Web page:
KUALA LUMPUR - Philippine President Benigno Aquino arrived here last Thursday for a state visit at a time when concern is heightening over China's increased activity in the South China Sea that affects both the Philippines and Malaysia.
A joint press release last week said Mr Aquino and Malaysian Prime Minister Najib Razak will "exchange views on regional and international issues of mutual concern", but did not spell out if China's assertiveness was on the agenda.
Foreign Minister Anifah Aman did not respond to queries from The Straits Times on this visit, which comes ahead of United States President Barack Obama's visit in April. The US and China are in increasing competition for influence in this region.
Analysts, however, say the two leaders will not be able to avoid discussing the South China Sea issue, although they are not likely to present a united front that may annoy China.
The Philippines and Vietnam are the two South-east Asian nations most outspoken over China's moves in the region, while Malaysia has been noticeably reticent as it seeks to balance its economic interests with its security concerns.
China is Malaysia's biggest trading partner.
Malaysia, the Philippines, Vietnam, Brunei and Taiwan have overlapping claims to land features in the resource-rich South China Sea, which is claimed by China almost in its entirety.
Dr Oh Ei Sun, a senior fellow at Singapore's S. Rajaratnam School of International Studies, said there is likely to be a lot of concerted effort behind the scenes to find a comprehensive solution.
But Malaysia is not likely to join the Philippines in taking a case against China before an international tribunal.
The most recent venture into Malaysia's 200 nautical mile exclusive economic zone by Chinese navy vessels occurred on Jan 26, when three Chinese ships reportedly patrolled James Shoal, an area also claimed by Malaysia.
Beijing regards James Shoal, which lies about 80km off Sarawak and 1,800km from the Chinese mainland, as the southernmost part of its territory.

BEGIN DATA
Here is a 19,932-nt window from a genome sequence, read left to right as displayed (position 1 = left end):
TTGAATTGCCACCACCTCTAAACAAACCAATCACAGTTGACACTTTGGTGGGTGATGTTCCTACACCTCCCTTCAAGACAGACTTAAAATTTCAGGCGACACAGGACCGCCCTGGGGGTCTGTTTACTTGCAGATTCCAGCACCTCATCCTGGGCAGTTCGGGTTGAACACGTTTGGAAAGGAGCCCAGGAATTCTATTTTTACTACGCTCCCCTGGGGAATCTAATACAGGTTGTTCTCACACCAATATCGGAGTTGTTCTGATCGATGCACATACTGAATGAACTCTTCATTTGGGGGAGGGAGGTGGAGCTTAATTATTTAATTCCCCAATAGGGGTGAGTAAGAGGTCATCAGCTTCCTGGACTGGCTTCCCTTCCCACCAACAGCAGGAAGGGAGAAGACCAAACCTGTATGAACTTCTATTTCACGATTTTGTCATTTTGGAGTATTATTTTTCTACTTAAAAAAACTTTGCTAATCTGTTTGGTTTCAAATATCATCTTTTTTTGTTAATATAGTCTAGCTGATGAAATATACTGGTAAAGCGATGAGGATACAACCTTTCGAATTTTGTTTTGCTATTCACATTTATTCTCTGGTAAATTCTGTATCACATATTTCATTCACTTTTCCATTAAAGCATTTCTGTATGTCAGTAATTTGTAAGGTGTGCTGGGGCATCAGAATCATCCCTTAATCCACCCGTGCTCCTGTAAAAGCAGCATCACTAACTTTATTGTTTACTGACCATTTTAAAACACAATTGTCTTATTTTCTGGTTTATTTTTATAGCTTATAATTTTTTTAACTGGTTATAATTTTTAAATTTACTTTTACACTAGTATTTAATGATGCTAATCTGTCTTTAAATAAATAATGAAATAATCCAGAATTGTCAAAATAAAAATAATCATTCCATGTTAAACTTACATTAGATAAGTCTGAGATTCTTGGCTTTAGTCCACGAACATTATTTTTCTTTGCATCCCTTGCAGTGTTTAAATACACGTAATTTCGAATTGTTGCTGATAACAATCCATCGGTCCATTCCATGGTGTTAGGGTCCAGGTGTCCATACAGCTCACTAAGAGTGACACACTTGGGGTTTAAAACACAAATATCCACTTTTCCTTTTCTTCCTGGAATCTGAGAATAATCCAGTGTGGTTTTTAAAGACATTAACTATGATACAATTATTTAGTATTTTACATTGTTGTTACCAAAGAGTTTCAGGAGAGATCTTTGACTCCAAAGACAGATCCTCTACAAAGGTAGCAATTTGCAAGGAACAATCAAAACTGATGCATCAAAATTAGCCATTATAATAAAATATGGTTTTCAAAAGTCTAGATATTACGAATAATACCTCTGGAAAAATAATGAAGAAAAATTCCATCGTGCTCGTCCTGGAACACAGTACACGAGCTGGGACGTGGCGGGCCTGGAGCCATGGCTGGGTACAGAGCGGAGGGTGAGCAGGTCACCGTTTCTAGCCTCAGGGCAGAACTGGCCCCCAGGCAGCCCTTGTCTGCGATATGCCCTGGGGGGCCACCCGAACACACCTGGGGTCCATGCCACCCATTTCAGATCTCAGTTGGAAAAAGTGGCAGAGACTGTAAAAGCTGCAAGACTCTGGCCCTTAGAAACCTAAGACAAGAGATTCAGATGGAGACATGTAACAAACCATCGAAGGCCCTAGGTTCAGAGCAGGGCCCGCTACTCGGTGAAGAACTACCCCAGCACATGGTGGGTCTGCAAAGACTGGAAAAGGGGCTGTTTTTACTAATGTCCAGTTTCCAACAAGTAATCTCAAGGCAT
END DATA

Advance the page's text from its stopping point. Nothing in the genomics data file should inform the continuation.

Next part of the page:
The Malaysian state of Sabah - which is still claimed by the Philippines - is also not on the agenda, and neither is the Sabah incursion by Philippine gunmen a year ago.
Mr Aquino told the Philippine press last week that Sabah is not on the agenda, although he will inquire about Philippine nationals on trial in Malaysia.
Over 20 Filipino gunmen have been charged with a death penalty offence for landing in a Sabah village in a bid to reclaim the state for the defunct Sulu Sultanate.
"Sabah (is) not part of the agenda. There will be lots of topics, bilateral meetings on peace, trade and commerce. But they are offering lots of help, especially for the Bangsamoro," Mr Aquino said, the last being a reference to the ethnic Muslim Moros in southern Philippines who have been fighting for an independent homeland.
Malaysia has been brokering talks between Manila and the Moro Islamic Liberation Front since 2001, and a peace agreement could be signed next month.
Dr Oh said Malaysia and the Philippines had successfully avoided allowing the Sabah dispute to dictate their relationship, which would have been unproductive. Sabah is not likely to change hands at any time, he said.
"This is a very mature way of dealing with disputes, and a good model for resolving the South China Sea disputes too," he said.
Mr Aquino had an audience with Malaysia's King Tuanku Abdul Halim Muadzam Shah before meeting PM Najib and holding a joint press conference last Friday.
This is his first visit to Malaysia since becoming president.
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